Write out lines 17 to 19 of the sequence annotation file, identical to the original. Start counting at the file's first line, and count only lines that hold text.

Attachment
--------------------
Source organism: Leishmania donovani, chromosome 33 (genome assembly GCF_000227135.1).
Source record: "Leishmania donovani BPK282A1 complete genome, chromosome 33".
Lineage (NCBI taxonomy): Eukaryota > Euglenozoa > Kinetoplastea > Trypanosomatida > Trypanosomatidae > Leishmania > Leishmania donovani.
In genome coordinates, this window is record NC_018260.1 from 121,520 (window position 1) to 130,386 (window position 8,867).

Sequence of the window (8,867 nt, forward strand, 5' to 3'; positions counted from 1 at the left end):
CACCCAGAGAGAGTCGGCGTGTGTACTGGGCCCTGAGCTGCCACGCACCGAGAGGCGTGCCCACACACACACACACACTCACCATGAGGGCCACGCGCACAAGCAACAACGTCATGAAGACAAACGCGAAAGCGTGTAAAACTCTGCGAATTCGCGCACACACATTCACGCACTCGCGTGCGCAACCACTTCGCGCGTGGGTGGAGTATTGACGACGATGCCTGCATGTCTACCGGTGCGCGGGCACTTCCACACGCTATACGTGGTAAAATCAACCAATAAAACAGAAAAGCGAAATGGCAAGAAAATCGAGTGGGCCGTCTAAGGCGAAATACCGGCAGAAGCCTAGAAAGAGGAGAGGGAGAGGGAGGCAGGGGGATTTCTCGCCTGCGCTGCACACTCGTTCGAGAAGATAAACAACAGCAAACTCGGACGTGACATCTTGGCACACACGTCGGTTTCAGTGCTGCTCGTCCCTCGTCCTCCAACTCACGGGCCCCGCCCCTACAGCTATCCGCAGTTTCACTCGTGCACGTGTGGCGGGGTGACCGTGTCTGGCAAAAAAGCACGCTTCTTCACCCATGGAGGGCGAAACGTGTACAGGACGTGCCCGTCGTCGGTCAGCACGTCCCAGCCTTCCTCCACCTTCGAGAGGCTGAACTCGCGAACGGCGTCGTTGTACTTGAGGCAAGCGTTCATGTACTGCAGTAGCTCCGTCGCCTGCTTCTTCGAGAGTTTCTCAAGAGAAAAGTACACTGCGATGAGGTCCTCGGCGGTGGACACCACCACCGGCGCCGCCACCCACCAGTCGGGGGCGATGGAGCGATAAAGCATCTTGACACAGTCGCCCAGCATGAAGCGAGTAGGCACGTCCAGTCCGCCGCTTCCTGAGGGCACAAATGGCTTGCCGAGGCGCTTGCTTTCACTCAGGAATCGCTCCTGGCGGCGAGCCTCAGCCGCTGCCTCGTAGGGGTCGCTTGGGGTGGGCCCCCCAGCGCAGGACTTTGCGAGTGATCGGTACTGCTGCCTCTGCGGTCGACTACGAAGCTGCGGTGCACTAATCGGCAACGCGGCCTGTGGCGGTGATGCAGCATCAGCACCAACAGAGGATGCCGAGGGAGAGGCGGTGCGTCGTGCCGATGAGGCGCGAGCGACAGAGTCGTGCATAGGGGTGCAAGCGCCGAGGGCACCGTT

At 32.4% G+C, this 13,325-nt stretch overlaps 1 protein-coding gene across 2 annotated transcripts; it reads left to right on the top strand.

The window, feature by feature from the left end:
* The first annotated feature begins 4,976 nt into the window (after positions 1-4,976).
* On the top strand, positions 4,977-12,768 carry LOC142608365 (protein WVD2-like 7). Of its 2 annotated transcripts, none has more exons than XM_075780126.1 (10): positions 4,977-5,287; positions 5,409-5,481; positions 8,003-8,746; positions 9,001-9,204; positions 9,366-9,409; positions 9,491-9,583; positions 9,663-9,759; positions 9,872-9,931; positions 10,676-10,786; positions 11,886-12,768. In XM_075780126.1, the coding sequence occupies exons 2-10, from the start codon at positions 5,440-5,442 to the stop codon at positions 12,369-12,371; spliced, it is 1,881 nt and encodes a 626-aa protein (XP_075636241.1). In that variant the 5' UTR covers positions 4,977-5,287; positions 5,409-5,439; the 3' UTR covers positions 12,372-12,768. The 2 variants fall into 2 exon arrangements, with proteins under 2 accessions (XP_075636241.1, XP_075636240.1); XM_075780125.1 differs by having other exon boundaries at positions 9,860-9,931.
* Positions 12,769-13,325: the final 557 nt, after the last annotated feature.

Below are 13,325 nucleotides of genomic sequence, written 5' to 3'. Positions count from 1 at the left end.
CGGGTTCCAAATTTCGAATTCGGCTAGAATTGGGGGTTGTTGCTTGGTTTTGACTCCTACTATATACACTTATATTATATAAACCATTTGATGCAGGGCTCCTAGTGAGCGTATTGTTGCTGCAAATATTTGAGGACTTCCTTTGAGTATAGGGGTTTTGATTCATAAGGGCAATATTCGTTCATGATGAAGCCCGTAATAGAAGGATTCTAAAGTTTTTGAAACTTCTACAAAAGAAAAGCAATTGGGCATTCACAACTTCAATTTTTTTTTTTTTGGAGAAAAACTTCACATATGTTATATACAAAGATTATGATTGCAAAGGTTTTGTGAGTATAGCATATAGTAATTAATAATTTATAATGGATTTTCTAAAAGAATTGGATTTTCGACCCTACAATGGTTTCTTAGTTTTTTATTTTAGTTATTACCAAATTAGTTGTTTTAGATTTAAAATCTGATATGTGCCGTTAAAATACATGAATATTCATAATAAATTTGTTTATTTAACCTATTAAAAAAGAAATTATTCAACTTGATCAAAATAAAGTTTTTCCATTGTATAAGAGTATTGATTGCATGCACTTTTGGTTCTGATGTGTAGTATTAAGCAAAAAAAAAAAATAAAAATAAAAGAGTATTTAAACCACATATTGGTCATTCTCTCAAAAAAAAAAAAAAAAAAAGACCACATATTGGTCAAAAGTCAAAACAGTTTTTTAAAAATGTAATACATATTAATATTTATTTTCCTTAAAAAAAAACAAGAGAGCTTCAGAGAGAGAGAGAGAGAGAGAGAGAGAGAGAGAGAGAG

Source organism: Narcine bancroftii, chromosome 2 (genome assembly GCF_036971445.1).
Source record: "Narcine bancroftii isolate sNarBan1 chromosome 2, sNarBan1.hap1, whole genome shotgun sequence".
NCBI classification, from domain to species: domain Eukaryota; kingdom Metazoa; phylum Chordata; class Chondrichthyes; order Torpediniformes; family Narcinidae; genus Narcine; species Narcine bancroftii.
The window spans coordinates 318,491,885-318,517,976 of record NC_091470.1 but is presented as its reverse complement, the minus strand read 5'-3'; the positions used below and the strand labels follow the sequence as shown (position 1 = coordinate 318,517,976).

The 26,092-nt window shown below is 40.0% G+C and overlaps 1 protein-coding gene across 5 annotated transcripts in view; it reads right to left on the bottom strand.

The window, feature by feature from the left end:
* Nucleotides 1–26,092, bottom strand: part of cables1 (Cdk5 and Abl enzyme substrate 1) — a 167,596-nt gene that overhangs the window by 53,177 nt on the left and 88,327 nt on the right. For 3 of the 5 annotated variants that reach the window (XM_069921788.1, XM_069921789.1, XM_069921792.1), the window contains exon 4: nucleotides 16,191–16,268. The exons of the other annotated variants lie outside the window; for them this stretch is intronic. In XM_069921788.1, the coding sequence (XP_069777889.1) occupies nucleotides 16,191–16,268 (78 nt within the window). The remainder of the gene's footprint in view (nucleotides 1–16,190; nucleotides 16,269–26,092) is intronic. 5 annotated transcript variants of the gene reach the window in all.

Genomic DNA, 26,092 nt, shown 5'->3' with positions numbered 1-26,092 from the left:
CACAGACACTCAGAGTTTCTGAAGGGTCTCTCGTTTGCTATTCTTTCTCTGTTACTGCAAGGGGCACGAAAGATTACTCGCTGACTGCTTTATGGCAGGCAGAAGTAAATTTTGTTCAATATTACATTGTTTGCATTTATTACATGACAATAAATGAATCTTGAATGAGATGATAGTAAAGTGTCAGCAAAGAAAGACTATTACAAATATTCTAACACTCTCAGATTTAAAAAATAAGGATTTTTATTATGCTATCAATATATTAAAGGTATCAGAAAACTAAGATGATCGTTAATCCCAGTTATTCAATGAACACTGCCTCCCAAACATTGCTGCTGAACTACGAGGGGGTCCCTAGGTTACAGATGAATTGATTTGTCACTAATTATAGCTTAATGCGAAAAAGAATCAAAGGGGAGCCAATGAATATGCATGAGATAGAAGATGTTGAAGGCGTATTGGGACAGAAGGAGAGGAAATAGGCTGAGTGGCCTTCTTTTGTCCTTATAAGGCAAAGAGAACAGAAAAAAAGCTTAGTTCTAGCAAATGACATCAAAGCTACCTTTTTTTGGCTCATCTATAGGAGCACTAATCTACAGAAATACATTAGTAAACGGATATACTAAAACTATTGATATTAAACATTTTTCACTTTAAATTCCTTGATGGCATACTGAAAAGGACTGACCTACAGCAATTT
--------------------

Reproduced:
The window spans coordinates 318,491,885-318,517,976 of record NC_091470.1 but is presented as its reverse complement, the minus strand read 5'-3'; the positions used below and the strand labels follow the sequence as shown (position 1 = coordinate 318,517,976).

The 26,092-nt window shown below is 40.0% G+C and overlaps 1 protein-coding gene across 5 annotated transcripts in view; it reads right to left on the bottom strand.

The window, feature by feature from the left end: